Directed by Marjane Satrapi and Vincent Paronnaud (PG-13)
An animated tale of an Iranian girl who comes of age during the Islamic Revolution.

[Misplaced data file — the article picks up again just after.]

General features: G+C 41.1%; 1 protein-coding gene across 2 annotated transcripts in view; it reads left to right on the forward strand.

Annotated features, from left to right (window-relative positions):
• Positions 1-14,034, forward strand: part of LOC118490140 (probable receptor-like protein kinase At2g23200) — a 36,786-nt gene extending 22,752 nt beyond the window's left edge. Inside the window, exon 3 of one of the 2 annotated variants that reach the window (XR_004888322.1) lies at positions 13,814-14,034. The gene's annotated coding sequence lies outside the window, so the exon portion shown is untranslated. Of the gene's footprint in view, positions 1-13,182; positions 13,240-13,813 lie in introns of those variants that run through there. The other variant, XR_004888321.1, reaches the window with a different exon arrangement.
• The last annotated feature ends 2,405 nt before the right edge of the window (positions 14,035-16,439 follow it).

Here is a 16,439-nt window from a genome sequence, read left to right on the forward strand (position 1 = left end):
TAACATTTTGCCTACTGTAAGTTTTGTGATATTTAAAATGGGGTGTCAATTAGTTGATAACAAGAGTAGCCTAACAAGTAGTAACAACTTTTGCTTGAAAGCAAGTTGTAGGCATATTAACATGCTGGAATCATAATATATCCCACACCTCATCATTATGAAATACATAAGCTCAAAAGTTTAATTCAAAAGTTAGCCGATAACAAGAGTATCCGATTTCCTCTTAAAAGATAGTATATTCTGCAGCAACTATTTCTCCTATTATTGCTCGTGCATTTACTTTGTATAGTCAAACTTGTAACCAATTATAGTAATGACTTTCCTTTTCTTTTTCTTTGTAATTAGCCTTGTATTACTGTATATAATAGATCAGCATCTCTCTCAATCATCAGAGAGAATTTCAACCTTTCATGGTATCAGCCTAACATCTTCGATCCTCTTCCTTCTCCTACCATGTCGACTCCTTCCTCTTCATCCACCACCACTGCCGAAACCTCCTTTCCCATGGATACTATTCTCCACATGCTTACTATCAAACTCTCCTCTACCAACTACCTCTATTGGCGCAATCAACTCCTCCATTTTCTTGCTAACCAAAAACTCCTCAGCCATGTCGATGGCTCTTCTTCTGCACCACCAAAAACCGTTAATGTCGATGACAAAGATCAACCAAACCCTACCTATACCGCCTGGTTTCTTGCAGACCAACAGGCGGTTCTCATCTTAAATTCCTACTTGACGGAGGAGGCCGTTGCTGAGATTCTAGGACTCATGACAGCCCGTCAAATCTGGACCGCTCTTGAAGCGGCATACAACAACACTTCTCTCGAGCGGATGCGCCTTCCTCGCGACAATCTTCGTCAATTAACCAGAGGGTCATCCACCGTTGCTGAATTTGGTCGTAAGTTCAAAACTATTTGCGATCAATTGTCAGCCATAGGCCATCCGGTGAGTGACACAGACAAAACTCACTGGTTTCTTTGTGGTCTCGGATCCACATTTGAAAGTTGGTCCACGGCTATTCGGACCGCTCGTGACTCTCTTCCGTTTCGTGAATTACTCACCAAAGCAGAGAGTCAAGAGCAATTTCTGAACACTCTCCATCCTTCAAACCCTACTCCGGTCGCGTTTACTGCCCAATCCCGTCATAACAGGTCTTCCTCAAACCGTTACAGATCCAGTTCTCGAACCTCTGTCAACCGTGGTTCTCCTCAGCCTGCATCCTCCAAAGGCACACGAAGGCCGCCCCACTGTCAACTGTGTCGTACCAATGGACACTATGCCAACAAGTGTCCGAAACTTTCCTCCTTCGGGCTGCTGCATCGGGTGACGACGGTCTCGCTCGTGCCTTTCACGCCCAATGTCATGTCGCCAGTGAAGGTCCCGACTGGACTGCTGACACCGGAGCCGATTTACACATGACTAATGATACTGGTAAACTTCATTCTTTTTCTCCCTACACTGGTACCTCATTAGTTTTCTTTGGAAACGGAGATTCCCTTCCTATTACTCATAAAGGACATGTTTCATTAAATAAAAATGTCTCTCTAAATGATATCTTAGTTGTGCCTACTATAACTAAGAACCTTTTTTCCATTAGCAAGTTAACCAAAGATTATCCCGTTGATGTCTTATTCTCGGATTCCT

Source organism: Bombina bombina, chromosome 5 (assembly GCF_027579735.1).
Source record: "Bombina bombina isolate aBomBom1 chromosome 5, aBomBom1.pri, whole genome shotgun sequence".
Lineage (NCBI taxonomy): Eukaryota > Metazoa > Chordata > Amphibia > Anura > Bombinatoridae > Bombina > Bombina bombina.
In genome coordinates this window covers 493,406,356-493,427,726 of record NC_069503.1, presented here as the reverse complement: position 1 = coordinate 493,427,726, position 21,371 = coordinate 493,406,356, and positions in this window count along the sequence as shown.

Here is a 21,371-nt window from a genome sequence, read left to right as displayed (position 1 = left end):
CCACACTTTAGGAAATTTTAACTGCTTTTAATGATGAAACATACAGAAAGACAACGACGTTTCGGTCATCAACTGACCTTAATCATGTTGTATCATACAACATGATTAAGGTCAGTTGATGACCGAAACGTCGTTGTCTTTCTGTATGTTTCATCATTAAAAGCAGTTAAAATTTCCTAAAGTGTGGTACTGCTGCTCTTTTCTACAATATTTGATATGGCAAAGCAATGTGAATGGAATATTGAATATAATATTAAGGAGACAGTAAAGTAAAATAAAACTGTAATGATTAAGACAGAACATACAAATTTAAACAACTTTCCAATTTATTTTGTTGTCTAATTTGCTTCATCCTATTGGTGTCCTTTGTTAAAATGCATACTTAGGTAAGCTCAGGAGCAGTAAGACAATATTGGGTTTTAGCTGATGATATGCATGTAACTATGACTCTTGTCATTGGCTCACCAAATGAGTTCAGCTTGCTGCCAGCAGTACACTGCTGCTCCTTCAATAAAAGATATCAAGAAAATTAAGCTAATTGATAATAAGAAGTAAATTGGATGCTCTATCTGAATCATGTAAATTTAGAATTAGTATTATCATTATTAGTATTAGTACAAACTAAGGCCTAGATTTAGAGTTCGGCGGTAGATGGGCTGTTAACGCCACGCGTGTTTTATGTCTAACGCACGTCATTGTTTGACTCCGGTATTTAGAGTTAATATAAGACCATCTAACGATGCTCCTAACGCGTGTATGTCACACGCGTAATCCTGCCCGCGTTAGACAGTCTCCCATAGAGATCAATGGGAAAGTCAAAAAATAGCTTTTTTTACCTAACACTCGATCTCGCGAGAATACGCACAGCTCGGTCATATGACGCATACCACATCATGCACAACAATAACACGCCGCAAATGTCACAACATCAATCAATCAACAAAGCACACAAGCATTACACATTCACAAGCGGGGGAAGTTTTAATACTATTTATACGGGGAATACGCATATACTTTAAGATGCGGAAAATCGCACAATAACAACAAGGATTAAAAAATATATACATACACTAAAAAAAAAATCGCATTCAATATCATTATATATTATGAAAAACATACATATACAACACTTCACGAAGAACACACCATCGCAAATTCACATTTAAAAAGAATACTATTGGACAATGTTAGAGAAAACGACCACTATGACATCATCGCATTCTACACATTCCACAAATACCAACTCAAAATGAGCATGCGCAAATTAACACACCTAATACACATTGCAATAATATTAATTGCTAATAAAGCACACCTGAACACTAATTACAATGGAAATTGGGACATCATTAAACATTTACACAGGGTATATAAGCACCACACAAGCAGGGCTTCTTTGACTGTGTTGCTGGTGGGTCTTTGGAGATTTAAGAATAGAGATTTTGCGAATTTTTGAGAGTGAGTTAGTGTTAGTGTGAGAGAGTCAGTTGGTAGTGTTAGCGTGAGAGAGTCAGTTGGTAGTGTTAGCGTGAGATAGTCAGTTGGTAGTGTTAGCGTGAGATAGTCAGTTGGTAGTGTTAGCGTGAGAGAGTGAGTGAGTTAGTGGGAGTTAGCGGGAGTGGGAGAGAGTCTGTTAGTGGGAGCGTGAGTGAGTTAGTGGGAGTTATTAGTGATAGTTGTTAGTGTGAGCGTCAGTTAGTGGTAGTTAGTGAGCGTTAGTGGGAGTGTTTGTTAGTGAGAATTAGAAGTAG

In the ever-evolving world of animation, Persepolis is a “true original,” said Christy Lemire in the Associated Press. “Full of fascinating contradictions,” the inventive film uses comic-strip characters to tell a rather sophisticated adult story. First-time filmmaker Marjane Satrapi adapted her autobiographical illustrated novels with the help of best friend and artist Vincent Paronnaud. Persepolis follows Satrapi, a precocious, middle-class Iranian girl, as she witnesses the shah’s final days and watches her communist relatives hauled off to prison. Satrapi finds herself stuck between two worlds and struggling to find her identity. Just as the novels read as if they jumped right from Satrapi’s head to the page, Persepolis seamlessly survives the transfer from page to the screen, said David Edelstein in New York. The elementary black-and-white drawings may look as if they belong in a children’s book, but they provide “enough detail to capture the characters’ emotions but not enough to jar you when they leap into expressionism.” Whittling down these complex situations to seemingly simple black-and-white was a major artistic achievement, said Carino Chocano in the Los Angeles Times. A conventional story set on an unconventional stage, Persepolis is a “paean to the universality of human experience, a testament to the endurance of individuality” during social and political unrest.
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